Believe me, we are going to be following the law to the strictest accordance.  While I am looking forward to seeing all of you in the store, please understand that we will NOT be pouring refills or winking at you before filling your glass with a 3 oz. pour.  It would be terrible to lose our license so soon after getting it, and believe me, the ABC will be out in force looking for violations.  So, we look forward to having you come by and sample some booze with us in the near future.  I already have vendors lining up, so we should be able to do at least one tasting a week.  I'm thinking Wednesday or Thursday nights for the Redwood City store from 5 - 6:30 PM.  Free whiskey is a great way to start off 2011, don't you think?

-David Driscoll



My co-worker Zach asked me today if I had ever made a gin martini with Laphroaig instead of vermouth.  "Huh?" was all I could muster in reply.  He told me to try coating the glass in peaty Islay scotch instead of dry vermouth for a gin martini that pops.  I couldn't wait to get home and try it.  2 oz. North Shore gin and a glass coated with Ardbeg Rollercoaster.  What would happen?  Would it taste smoky and overpower the gin?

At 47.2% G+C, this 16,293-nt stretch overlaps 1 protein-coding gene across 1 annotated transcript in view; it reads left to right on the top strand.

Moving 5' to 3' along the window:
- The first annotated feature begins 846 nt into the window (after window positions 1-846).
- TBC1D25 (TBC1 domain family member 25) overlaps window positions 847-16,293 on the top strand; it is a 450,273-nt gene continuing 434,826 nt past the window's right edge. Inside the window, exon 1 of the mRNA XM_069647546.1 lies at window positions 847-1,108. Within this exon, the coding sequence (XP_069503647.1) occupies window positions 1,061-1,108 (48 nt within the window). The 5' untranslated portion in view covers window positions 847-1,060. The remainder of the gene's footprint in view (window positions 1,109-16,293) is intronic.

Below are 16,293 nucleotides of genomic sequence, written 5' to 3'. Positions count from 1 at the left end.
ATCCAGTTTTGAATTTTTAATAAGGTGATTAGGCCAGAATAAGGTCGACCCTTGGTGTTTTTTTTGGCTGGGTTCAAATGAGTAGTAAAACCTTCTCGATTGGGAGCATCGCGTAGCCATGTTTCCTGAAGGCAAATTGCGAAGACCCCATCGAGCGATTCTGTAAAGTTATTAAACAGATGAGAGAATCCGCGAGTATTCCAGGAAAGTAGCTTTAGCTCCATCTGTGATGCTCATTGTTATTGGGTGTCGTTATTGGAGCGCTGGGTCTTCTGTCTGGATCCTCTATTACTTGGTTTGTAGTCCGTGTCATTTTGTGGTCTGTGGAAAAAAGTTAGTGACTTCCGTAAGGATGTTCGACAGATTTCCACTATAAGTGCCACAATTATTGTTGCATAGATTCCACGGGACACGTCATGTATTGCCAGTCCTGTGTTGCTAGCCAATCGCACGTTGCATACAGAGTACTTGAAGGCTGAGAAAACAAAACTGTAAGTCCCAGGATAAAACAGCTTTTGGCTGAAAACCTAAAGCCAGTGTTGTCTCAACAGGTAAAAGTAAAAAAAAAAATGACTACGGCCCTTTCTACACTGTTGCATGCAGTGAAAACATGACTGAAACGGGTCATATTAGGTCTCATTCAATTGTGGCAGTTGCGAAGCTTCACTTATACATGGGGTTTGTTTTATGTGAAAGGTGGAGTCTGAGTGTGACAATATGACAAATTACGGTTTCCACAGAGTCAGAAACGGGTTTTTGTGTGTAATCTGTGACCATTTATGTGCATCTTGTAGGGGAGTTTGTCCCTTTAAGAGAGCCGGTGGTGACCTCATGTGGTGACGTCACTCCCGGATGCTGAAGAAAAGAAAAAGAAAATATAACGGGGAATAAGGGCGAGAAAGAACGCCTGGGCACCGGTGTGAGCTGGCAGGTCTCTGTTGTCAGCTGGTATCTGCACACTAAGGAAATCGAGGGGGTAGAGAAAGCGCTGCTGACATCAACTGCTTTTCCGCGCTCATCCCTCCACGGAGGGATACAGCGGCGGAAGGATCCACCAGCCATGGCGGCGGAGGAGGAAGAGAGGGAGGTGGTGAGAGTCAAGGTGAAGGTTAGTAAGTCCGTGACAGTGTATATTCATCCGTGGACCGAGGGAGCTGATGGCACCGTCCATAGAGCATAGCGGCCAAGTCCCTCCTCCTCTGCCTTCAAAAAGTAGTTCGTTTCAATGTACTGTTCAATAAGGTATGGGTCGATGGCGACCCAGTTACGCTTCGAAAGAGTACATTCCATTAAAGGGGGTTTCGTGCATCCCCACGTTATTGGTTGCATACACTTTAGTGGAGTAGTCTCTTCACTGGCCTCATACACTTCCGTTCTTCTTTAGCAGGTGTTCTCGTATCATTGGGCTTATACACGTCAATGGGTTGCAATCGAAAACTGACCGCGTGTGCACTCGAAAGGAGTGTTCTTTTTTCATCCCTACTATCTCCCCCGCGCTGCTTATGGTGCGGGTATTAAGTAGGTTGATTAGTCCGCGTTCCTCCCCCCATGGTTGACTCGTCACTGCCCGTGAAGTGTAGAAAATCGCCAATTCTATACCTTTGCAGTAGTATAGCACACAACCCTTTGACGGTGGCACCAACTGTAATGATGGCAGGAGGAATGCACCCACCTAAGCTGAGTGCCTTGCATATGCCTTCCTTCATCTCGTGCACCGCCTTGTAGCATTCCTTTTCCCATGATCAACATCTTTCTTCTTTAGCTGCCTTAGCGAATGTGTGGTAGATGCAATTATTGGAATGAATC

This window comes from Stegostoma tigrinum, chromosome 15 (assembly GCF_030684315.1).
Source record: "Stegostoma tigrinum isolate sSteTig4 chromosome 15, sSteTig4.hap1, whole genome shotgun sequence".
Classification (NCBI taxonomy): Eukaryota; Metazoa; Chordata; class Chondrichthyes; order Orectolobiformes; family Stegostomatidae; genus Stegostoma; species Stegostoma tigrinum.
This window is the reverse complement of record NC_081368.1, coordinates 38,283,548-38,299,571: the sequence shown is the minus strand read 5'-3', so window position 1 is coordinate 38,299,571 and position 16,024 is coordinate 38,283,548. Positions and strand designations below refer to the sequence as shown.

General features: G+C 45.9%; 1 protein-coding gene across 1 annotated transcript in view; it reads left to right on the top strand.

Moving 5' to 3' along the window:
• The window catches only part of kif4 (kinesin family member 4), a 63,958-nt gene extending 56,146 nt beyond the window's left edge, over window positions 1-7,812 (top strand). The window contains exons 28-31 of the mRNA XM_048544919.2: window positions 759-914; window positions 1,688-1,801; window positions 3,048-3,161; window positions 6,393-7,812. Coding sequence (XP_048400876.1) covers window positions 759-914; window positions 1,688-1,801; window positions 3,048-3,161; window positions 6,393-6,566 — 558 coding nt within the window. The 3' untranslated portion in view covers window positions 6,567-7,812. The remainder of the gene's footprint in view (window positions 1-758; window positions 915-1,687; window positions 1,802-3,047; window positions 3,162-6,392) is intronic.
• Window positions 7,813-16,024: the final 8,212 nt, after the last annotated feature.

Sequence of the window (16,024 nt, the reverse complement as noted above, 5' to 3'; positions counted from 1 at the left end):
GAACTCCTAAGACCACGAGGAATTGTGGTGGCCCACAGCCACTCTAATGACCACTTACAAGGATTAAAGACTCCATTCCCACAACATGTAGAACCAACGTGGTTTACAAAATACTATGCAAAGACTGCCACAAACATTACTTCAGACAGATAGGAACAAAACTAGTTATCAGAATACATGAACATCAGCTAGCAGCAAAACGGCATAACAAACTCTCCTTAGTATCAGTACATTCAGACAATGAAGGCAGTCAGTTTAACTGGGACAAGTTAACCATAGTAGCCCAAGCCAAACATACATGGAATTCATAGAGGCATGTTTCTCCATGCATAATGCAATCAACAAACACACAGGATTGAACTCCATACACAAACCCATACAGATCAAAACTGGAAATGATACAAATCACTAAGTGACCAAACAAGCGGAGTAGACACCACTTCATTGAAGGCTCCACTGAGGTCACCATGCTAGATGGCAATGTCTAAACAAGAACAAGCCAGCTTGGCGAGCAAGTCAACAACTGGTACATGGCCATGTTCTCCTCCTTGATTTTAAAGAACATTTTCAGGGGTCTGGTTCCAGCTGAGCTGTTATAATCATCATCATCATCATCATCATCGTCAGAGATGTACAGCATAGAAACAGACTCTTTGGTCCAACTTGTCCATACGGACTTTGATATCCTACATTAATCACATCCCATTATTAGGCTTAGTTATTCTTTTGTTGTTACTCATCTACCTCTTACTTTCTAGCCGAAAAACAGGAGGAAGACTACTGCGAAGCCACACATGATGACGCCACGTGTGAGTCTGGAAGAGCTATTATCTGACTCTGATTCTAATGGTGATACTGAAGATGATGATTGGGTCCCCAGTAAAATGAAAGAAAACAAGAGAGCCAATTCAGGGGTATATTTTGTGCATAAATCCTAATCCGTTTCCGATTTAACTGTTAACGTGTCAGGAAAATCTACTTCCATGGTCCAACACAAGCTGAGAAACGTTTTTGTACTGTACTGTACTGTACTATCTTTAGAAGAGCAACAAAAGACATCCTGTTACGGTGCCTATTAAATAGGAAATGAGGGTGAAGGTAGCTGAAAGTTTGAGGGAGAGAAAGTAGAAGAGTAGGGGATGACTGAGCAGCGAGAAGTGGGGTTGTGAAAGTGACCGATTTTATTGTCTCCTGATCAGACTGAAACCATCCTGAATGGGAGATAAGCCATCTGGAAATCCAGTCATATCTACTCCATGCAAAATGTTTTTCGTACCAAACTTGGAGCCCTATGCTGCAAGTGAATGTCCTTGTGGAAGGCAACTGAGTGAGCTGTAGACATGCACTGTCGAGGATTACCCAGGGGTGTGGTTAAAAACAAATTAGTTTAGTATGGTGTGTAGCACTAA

While I was stirring, however, I remembered how Zach had explained that the peaty rinse just helps the gin to really sing, rather than add any real smoke to the flavor.  Could the North Shore taste any brighter and more expressive than it normally did?  Almost there!

Look at that gin hit the glass and mesh with that spicy Ardbeg! Ohhh.....I'm getting thirsty.

The result?  Nothing more than a really good gin martini!  Don't expect the smoke to change the flavor of the gin, but, just as Zach said, the flavors do seem to pop more than they usually do.  I'm going to have to make another one without the Ardbeg just to see if it really makes that big of a difference.  However, I'm probably going to do this every time from now on anyway.  I don't normally use vermouth, so adding any other substance is big adjustment for me, but I can see how the spice really kicks in a bit more.  Try it yourself and see if it makes a difference to you.  All credit to Zach Smith for this one.

-David Driscoll